Athens Basic Information

Wondering what’s up with those bright blue eyes? Ubiquitous in markets, souvenir shops and stores throughout Athens, the matia, as the bright blue eye charm is known, is a good luck piece said to ward off the curse of the evil eye and protect the wearer against negativity. Whether in charm, keyring, worry bead or bracelet form, a matia is a great memento or gift from your trip to Greece. For more essential Athens info, read on.

Visa Requirements

As Greece is one of the Schengen Convention countries, Australian passport holders going to Greece on holiday for less than a total of 90 days within a 180-day period do not need a visa to enter the country. For a fee, Australians may also apply to extend their stay in Greece at a local Kentro Allodapon (Aliens Centre). Make sure your passport has at least six months’ validity from your planned date of return to Australia. Please be aware that this information is only a guideline. For up-to-the-minute visa information, contact your local Greek Embassy or Consulate.


Greece is part of the European Union and uses the Euro as currency. The exchange rate between the Australian Dollar and the Euro changes constantly so keep an eye on the exchange rate and purchase Euros when the rate is at its best. For safe spending while overseas, consider using a credit or debit card.


You can’t go to Athens and not have a souvlaki. The traditional street food of a pita bread filled with grilled meat, salad and tzatziki is a must, and the Monastiraki is considered to be the neighbourhood to go to for the best souvlaki in Athens. Other culinary hubs to hit up include the alfresco cafes, all-day tavernas and bistros of upmarket Kolonaki; Plaka for traditional ouzeri (Greek taverns serving ouzo and mezedes or finger food); and Kerameikos and Gazi for multicultural hangouts, rakadika (taverns serving the Cretan raki spirit), mageria (spots serving home-cooked casseroles) and international cuisine.  Head to a café to sample coffee Athens-style – a frappe – iced, shaken and stirred. Also, don’t miss trying the fresh fish of the day on the menus at Athens’ tavernas!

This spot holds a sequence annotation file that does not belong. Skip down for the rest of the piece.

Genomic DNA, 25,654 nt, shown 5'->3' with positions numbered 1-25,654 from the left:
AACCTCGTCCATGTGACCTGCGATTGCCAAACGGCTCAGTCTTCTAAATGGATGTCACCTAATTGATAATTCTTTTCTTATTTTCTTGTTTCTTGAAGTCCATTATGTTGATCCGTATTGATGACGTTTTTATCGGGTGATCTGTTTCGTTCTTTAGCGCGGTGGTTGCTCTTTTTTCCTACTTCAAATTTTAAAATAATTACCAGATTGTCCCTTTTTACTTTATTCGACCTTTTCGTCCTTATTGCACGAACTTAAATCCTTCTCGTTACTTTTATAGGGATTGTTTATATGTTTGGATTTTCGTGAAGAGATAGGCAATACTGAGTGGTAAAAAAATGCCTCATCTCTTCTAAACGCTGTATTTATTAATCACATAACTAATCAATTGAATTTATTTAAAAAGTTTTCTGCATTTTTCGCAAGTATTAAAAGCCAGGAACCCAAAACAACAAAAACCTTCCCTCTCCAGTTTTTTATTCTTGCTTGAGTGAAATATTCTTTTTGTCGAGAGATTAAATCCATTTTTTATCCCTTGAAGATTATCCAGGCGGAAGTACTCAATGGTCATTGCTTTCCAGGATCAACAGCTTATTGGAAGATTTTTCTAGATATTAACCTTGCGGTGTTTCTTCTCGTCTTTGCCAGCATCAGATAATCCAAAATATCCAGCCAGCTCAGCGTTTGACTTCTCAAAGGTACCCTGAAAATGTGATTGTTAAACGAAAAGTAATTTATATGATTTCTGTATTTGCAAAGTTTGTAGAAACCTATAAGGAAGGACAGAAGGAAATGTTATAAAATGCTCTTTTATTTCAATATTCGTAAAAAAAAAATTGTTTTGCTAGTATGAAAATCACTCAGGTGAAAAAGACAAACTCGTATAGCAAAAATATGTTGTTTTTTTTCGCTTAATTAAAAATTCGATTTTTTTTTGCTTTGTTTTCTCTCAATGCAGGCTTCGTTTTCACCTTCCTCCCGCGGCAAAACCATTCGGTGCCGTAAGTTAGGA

Like most Mediterranean locales, the after-hours scene in Athens doesn’t get started until late – think 10pm for dinner and after midnight to hit the clubs and bars. Athenians are renowned for their party-hard style and vibrant nightlife. For traditional tavernas and live bouzouki music, head to the areas of Plaka and Monastiraki. Psirri is the mainstream choice with a mix of Greek, Latino, rock and pop music in its venues. Gazi is a former industrial neighbourhood and former gay hotspot that’s now the most popular destination in Athens for a night out. Here you’ll find Greek pop singers performing live in remodelled warehouses. For boho nightlife, check out the grungy and arty haunts of Exarchia. In summer, many clubs decamp to the coastal areas of Voula and Glyfada.